I’ve remained in the house at 819 E. 5th St. The following Spring I had an unexpected flood in the basement. Our lot was a low, filled-in one, with a concrete culvert going partly underneath the house. A large discarded oil-drum had lodged in it so the water backed up into my basement. Then, the same summer – Aug. 20 was a very heavy rainstorm in Duluth and surroundings, so again my basement was heavily flooded causing damage to the furnace and water heaters, which had to be repaired. No sooner was that done, another storm exactly one month later Sept. 20, ’72 – flooded my basement again and also all the low spots of Duluth – doing complete destruction to avenues, etc. The “Small Business Bureau” paid me $1000 for a new furnace, etc. But, I was afraid there may have been serious damage to the foundation of the house and also the basement floor. It was just too much for me and I began seriously to think of moving. Fortunately, Mrs. Bess Lester, who had rented our downstairs apartment for many years, was very willing to buy the house, fully knowing all about its drawbacks, etc. At a very reasonable cost, of course. I wanted out, so badly, I did not care – just so I got out from under the burden of caring for an old, very old house.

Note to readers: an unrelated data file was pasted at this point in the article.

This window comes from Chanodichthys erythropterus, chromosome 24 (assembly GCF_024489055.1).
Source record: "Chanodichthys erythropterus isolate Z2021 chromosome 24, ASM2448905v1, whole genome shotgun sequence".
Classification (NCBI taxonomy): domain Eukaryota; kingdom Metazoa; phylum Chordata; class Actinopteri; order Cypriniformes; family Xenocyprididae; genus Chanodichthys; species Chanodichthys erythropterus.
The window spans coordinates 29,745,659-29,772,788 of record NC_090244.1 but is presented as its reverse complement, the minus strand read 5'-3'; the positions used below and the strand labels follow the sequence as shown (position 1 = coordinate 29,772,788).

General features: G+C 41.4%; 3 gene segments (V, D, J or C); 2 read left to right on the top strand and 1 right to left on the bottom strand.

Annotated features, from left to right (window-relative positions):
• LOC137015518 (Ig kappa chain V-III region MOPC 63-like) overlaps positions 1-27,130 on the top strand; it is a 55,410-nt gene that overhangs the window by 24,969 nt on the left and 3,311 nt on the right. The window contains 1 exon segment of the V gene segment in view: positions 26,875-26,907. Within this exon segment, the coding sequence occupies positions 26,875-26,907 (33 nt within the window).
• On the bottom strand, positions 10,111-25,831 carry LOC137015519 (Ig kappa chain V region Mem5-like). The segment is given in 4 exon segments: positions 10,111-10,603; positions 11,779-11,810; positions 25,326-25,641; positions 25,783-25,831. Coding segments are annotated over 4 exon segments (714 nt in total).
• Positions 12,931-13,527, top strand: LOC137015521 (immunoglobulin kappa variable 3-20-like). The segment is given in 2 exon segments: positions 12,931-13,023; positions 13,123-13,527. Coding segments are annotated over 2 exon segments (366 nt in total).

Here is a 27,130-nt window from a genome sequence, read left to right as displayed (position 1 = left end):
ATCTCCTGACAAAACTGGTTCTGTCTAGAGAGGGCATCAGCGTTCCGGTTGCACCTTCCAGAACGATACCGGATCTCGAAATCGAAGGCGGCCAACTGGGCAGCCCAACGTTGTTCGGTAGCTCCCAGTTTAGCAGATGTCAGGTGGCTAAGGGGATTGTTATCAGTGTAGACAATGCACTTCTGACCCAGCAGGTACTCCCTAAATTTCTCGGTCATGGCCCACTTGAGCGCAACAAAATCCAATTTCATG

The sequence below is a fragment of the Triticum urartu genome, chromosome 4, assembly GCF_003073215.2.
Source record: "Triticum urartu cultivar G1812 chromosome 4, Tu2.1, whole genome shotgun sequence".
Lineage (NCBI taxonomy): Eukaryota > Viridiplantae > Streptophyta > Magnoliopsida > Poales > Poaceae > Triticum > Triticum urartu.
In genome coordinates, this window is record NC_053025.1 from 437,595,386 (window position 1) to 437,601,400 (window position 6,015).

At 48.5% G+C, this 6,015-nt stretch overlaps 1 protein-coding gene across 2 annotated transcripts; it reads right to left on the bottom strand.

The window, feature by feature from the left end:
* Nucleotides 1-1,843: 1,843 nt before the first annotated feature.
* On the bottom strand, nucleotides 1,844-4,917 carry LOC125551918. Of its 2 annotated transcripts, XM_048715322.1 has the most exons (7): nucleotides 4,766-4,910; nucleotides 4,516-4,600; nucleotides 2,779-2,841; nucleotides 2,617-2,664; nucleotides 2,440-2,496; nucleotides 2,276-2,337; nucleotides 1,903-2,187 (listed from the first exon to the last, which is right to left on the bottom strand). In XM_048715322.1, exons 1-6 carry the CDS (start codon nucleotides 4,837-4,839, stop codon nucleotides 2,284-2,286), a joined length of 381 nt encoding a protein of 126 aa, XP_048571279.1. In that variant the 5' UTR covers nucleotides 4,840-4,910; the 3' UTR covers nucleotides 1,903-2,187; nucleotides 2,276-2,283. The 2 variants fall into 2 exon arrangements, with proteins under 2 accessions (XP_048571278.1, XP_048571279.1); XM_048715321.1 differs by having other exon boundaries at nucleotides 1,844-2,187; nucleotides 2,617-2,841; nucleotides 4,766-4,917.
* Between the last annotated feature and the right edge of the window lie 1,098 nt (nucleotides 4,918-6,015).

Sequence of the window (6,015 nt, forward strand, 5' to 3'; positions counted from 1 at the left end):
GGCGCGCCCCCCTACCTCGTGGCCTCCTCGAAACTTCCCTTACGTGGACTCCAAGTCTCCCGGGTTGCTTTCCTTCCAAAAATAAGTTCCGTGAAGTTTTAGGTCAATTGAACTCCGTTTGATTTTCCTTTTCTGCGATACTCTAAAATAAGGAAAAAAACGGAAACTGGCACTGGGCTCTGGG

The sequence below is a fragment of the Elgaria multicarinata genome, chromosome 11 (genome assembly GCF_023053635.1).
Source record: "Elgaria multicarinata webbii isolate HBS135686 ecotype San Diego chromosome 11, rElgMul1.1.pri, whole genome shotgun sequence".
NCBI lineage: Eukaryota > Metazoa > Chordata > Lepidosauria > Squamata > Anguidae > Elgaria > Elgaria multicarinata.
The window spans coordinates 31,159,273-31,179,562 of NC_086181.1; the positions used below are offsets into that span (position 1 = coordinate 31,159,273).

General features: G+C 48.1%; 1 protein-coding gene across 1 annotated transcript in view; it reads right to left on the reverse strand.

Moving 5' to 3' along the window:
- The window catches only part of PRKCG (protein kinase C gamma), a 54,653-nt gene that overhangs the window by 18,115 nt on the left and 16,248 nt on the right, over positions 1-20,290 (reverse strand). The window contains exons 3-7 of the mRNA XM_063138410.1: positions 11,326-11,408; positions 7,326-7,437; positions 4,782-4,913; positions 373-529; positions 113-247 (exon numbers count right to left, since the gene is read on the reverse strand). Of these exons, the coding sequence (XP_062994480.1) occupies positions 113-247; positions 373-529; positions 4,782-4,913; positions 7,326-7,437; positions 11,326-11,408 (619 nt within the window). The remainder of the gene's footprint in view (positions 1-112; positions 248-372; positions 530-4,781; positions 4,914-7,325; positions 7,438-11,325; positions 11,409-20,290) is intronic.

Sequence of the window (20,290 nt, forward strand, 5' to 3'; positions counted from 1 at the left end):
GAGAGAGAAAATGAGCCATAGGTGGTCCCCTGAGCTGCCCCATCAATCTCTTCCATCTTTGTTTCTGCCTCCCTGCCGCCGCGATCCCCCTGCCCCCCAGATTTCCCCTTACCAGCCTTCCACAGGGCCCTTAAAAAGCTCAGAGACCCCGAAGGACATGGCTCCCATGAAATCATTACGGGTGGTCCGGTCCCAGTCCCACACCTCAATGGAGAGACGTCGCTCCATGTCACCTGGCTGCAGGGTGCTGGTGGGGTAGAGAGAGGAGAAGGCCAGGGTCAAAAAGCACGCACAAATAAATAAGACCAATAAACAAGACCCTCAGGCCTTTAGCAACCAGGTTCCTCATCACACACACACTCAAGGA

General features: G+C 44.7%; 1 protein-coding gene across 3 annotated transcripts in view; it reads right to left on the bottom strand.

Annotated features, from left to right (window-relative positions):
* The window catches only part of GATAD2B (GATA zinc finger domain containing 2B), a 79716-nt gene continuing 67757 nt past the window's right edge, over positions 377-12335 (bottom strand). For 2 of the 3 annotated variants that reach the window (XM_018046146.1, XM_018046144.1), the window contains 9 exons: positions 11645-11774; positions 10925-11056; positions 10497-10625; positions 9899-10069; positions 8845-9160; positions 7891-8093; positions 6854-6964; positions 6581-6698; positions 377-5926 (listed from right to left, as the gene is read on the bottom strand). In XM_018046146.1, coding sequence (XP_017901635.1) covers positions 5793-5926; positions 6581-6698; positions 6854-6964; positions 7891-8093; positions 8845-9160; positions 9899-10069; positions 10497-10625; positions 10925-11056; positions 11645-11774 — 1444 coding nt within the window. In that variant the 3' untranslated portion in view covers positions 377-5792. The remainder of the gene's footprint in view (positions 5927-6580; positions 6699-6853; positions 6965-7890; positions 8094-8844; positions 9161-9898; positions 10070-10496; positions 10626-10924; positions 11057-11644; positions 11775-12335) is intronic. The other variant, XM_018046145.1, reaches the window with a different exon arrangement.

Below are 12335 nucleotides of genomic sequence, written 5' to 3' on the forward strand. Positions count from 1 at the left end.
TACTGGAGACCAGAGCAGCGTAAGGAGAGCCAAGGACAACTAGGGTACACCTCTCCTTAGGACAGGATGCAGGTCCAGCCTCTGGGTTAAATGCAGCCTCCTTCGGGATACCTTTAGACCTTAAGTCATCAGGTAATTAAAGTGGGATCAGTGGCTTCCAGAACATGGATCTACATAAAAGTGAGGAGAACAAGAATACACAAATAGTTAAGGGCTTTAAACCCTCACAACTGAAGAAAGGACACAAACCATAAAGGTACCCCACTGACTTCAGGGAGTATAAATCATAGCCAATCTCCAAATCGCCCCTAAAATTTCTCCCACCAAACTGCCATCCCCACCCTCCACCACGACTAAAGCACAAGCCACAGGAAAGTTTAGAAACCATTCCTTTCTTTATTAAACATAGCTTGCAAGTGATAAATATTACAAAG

Labor had become very costly. So in the Fall of 1973, I sold the house and applied for an apartment in the Gateway Towers, which was under construction at the site of the old Soo Line Depot – 600 W. Superior St. I paid rent for my own apartment until on Feb. 11, 1974 I moved. Here, where I have lived ever since.
This is a 14-story “High-Rise” built especially for Seniors. The apartments consist of a living room, bedroom, kitchen and both. All utilities are included in the rent. The tenants are pre-dominantly a few couples and widowers. The heat is supplied by the Duluth Steam Corporation. It is comfortable living and quite care-free. As long as one is reasonably well and can care for one’s self. This building is not completely government subsidized, somehow, there are 3 churches connected with it which I do not quite understand. As a result, the rents have been raised almost every year, regardless of one’s income. At first, my rent was $106 per month, then $116, $126, $136, and now $152. Inflation is climbing at a terrific rate.
About 1938 – the Social Security Programs was begun, with which the seniors are now living on, and enjoying. In years gone by, the old parents were cared for by their children, if possible, or had to go to “Poor Farms” as they were called at that time, when their own savings were gone. I do not begin to understand the workings of the government, which has become too large and unwieldy to manage properly. Human greed enters into the picture always and tends to ruin good things. At this time I feel that a “balloon has been blown up too big and has to burst.” Time will tell.